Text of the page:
Arab of the Future by Riad Sattouf

Great slice of life graphic novel that provides a glimpse into everyday life in the region during that time. The story is told through a child's eyes making the political fervor surrounding them seem somewhat muted but still present, often in the background via the stunning visuals. Riad's parents are well-developed characters with complexities that are captured subtlety and artfully. Full of humor and a poignant memoir of family and place. A great read-alike for fans of Persepolis by Marjane Satrapi (especially if you enjoyed the family dynamics more than the politics), or anyone who enjoys memoirs and/or glimpses of life in this region. Four out of five stars. Back to Book Reviews  

Seconds by Bryan Lee O’Malley

This book was clever, original, surprising, and all-around awesome. The art is manga-style and the story reflects many manga elements while also playfully mocking them. Katy is a likable but seriously flawed character whose bound toward disaster when she discovers she can "erase" yesterday's mistakes. As you might guess, things get out of hand as she erases mistake after mistake and weird stuff starts happening. Though a somewhat cliche premise, the humor is spot-on and Katy proves to be an irresistible protagonist as she rushes headfirst into something she doesn't understand. I couldn't put it down. Five out of five stars. Back to Book Reviews

Goop Clean Beauty by the Editors of Goop

There is some great information in here and then other information that is either nonsense or just didn't land with me. The chapter on cosmetics was really strong in terms of providing a straightforward and concise breakdown of ingredients to avoid in beauty products; however, there's a lot of emphasis on the Goop line of beauty products, so it's definitely also a vehicle to market those products. I looked into the prices of the Goop line and it's something like $100 for a bottle of face moisturizer, so it's beauty for rich ladies as far as I'm concerned. At the same time, they recommended other brands and it didn't necessarily feel like they were shoving their products in your face. This chapter does give you the knowledge and know-how to identify safe products meaning you can use what you learn to find cheaper, natural products. The chapter on nutrition and food had misinformation and seemed like a cursory, shallow intro to the concept of digestive health; for example, it discussed alkaline v acidic diets despite that being an erroneous concept. It has a list of foods to avoid, but then no information about why they are to be avoided. Many of the editors preach colonics, which I've been told you really should not do on a regular basis (every GI ever has told me this is a bad idea). Another thing I just don't get is why they all love Tracy Anderson's exercise so much. I've tried her videos and the movements are odd and make me feel like I'm going to pull something accidentally. I don't feel very challenged by her workouts. The last chapter were the editors demoing hair and makeup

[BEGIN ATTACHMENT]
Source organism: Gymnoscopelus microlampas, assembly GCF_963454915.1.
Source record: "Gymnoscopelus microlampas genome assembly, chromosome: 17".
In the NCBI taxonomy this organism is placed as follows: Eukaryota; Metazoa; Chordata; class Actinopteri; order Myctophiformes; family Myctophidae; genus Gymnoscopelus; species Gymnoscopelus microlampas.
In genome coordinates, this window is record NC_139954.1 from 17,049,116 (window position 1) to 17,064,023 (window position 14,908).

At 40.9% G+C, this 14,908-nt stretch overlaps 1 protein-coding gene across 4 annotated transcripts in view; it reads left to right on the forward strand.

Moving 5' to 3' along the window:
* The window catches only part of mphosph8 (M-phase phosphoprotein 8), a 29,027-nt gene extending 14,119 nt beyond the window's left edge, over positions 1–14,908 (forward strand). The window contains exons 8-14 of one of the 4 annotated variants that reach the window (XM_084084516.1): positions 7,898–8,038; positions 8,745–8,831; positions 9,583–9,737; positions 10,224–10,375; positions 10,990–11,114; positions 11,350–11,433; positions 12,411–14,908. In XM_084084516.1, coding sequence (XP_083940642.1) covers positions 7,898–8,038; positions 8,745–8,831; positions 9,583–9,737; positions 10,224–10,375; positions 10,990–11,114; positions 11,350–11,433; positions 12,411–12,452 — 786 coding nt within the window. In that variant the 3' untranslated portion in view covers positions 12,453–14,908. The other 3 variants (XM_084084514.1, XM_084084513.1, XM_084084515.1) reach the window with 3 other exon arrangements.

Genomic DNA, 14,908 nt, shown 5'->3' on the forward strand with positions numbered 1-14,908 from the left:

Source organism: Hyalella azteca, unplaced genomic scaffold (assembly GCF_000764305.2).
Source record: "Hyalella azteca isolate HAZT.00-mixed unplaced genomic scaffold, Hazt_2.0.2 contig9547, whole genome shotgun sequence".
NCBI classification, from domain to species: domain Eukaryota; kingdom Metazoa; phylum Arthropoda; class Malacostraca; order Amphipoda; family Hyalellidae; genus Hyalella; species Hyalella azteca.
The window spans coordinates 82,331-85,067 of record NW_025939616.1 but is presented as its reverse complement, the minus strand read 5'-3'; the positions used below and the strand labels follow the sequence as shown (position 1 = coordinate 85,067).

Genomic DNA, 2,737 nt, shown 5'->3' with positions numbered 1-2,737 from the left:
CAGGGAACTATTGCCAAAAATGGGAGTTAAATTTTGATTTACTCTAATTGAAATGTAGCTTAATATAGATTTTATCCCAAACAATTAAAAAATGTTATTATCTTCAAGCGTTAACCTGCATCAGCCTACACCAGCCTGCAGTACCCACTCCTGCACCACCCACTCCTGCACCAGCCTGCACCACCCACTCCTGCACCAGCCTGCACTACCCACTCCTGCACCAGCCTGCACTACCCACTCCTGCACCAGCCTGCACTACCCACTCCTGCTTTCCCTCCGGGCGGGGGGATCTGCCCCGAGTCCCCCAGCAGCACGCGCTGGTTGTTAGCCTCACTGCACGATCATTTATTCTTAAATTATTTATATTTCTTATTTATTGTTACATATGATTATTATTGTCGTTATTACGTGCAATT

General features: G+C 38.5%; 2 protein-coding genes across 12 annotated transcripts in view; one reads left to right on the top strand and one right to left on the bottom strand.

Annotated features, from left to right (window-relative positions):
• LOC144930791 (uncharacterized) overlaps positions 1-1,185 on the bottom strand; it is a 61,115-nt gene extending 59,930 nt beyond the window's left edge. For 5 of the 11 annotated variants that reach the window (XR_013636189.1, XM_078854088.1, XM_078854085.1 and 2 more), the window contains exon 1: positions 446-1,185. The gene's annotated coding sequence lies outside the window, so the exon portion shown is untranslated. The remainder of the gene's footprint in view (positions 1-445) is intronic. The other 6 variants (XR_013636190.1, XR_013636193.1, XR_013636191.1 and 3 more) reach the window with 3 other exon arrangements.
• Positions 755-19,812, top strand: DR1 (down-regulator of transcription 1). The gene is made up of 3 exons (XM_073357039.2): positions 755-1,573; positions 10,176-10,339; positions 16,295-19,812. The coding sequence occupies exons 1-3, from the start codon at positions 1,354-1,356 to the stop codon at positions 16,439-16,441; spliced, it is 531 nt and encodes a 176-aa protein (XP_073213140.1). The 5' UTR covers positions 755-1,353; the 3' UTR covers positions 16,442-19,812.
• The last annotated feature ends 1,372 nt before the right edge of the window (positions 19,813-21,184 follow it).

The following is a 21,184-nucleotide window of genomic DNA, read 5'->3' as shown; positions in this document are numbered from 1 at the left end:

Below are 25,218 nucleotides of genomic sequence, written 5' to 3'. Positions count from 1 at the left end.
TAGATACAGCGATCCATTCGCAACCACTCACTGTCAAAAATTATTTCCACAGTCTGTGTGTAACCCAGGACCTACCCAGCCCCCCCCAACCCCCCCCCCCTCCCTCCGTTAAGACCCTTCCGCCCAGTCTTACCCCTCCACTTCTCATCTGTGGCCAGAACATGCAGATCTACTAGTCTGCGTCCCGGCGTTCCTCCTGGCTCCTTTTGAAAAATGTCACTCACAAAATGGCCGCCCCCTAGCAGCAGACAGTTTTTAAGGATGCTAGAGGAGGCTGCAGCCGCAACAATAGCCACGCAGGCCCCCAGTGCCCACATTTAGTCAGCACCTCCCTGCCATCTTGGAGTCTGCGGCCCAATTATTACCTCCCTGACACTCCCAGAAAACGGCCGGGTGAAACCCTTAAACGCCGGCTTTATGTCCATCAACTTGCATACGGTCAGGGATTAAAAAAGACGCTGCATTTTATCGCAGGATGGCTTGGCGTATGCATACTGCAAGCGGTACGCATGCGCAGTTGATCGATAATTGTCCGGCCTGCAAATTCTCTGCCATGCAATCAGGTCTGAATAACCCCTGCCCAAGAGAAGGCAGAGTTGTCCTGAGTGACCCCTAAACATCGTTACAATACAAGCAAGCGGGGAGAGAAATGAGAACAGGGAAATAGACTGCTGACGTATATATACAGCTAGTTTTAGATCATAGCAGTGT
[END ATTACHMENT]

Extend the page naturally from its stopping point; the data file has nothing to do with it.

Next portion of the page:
Stiff by Mary Roach

I listened to the audiobook and it was fascinating. She got me interested in topics I hadn't ever considered and I'm completely sold on donating my body to science now. The ethics involved in using cadavers for research was eye opening. The attempts at head transplants and the research done on heads after decapitation was so nuts and so riveting. This book got me thinking about the wild world of medical research and how much I'd probably enjoy a book about that as long as it had Roach's humor in it. That was definitely the highlight of Stiff; Roach's humor throughout kept things light and engaging despite a somewhat gruesome topic. Four out of five stars. Back to Book Reviews  

Level Up Your Life by Steve Kamb